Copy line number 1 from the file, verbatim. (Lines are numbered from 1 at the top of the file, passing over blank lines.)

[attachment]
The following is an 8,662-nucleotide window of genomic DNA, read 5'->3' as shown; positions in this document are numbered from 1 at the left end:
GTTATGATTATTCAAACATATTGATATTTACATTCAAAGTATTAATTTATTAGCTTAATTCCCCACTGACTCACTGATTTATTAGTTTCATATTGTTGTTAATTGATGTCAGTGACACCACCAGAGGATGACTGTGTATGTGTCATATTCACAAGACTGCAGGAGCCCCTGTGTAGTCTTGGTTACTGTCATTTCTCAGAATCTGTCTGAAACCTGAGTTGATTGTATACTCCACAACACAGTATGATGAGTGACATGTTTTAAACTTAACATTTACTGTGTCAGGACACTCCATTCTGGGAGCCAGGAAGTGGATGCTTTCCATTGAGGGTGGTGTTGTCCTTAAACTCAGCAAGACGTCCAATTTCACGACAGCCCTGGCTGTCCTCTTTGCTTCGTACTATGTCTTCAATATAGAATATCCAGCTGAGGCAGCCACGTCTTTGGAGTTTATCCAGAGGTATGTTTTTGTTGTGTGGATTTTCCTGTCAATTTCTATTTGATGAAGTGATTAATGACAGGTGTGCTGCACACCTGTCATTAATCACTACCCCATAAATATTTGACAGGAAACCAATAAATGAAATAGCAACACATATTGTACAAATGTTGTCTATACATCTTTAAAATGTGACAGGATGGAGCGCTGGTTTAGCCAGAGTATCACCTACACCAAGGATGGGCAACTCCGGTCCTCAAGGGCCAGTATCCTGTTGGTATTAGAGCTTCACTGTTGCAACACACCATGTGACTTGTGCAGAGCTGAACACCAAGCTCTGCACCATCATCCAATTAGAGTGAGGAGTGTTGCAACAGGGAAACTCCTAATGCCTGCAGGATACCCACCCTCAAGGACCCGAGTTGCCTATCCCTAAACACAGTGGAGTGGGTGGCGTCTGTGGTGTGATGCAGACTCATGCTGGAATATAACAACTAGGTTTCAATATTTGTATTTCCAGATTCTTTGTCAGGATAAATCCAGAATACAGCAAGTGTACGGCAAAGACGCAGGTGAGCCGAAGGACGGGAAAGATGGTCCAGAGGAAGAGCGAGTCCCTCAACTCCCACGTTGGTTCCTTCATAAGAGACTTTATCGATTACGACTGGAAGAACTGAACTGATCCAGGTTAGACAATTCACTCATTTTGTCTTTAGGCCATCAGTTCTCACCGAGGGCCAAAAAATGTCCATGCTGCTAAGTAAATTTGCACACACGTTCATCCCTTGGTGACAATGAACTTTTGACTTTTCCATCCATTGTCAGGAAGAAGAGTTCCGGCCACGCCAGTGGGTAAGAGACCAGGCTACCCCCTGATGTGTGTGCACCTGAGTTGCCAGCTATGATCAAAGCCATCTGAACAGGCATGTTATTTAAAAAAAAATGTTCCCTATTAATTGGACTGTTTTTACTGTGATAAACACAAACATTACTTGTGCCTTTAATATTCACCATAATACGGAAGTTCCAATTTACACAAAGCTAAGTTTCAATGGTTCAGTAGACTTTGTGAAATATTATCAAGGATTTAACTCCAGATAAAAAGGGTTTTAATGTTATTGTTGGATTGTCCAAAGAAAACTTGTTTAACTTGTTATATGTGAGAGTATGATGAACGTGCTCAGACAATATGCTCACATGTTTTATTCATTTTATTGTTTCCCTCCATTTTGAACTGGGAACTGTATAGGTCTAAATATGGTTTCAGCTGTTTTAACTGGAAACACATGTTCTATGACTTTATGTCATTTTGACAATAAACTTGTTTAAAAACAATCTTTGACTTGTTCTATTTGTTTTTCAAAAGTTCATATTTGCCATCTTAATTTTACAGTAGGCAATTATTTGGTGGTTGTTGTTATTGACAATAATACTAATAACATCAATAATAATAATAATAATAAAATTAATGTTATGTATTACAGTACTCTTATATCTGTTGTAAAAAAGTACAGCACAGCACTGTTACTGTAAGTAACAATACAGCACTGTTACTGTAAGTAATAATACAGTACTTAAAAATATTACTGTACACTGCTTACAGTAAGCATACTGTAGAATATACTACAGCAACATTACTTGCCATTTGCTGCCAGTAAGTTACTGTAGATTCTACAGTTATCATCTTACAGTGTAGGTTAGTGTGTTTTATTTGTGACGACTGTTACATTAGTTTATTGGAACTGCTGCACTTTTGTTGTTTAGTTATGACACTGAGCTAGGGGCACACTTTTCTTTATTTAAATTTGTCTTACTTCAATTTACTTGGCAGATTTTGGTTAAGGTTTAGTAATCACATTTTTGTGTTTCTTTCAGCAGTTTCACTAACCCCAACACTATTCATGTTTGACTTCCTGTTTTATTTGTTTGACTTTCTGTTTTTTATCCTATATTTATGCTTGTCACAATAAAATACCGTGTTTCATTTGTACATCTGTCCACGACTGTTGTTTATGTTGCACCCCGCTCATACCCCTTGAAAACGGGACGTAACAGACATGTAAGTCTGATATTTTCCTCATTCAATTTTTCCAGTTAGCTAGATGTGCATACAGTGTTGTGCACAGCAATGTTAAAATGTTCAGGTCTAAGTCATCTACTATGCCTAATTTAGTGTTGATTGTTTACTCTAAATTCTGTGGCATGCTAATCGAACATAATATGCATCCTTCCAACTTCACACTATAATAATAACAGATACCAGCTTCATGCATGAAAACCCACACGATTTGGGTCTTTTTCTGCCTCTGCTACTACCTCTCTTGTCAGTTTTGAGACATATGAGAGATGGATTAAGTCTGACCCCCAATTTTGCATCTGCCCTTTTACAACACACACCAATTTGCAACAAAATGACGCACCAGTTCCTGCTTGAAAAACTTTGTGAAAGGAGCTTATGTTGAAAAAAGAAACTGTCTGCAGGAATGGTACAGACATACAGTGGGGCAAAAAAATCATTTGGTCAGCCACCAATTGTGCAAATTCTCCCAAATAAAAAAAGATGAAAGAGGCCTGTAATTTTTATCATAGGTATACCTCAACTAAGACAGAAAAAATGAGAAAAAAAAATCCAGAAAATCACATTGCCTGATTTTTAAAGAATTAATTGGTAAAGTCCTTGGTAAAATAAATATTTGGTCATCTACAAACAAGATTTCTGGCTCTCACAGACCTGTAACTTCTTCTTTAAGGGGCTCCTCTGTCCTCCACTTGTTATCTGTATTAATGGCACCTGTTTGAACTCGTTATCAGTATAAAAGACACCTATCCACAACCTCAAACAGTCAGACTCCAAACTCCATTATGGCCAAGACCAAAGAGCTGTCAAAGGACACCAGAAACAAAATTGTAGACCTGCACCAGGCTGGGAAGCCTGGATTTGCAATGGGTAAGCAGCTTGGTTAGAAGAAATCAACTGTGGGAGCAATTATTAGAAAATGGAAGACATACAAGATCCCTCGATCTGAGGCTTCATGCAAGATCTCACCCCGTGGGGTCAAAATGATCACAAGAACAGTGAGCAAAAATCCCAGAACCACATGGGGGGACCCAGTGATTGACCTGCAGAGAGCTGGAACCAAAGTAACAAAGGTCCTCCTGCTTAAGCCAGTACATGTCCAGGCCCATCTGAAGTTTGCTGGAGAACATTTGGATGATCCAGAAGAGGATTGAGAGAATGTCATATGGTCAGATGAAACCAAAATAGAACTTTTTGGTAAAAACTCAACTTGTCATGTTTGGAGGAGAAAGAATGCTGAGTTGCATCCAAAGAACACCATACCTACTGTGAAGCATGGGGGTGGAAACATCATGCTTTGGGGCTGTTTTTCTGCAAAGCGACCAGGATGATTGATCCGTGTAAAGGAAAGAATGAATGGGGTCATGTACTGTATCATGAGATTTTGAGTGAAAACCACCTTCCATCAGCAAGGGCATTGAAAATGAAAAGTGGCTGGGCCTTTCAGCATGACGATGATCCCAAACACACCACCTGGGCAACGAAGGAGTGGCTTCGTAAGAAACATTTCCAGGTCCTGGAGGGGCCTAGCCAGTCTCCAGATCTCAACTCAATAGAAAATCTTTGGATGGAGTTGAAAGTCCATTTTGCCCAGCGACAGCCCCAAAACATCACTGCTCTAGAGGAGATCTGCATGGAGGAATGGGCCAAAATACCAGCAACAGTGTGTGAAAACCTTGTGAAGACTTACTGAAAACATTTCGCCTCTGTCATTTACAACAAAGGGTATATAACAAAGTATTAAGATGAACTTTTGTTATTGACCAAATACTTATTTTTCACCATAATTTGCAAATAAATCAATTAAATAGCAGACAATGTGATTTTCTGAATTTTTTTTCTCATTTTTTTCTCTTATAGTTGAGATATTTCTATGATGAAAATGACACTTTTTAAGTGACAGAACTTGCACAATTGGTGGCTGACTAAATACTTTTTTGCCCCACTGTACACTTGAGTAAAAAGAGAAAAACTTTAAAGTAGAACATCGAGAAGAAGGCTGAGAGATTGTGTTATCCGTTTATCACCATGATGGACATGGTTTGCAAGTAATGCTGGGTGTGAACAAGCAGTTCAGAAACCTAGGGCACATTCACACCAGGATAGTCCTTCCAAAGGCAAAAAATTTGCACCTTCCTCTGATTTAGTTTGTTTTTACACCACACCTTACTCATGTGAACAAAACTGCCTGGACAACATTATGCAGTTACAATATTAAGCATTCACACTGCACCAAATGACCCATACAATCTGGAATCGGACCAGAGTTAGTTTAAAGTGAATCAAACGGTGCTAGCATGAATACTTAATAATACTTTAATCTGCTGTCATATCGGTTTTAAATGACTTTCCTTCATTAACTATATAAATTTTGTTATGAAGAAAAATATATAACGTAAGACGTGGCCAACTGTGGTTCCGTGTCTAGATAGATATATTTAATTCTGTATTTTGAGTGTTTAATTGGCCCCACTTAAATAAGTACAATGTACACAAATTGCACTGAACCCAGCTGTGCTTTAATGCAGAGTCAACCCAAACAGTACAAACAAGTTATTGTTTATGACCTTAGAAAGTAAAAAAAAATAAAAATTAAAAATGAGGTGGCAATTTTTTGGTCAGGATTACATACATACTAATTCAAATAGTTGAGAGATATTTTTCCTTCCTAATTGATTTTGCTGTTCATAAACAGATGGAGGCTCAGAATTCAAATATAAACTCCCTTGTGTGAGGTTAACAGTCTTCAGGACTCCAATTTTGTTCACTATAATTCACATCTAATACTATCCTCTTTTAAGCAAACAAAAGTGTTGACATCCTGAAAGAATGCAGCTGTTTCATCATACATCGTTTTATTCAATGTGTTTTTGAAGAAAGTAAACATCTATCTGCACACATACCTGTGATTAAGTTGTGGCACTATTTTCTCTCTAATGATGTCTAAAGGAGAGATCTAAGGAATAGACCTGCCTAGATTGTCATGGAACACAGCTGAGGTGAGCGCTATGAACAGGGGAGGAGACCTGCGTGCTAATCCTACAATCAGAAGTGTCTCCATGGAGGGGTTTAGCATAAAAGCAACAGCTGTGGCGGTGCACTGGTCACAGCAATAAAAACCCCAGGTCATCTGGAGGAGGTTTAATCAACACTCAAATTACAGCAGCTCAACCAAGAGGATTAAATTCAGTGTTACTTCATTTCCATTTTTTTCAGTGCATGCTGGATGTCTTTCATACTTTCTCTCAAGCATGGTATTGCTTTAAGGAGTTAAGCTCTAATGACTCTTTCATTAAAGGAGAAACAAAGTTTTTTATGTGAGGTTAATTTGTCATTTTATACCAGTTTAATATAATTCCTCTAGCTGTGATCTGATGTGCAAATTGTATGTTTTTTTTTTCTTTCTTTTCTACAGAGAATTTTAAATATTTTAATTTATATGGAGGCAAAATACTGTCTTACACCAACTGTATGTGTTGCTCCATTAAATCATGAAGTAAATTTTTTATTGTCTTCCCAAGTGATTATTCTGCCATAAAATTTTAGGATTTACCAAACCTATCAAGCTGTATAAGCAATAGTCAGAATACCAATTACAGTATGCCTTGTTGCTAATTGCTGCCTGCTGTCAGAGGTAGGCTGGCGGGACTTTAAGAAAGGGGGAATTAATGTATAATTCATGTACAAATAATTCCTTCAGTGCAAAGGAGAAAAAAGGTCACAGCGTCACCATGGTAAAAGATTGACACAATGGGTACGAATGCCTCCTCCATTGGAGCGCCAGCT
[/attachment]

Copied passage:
The following is an 8,662-nucleotide window of genomic DNA, read 5'->3' as shown; positions in this document are numbered from 1 at the left end: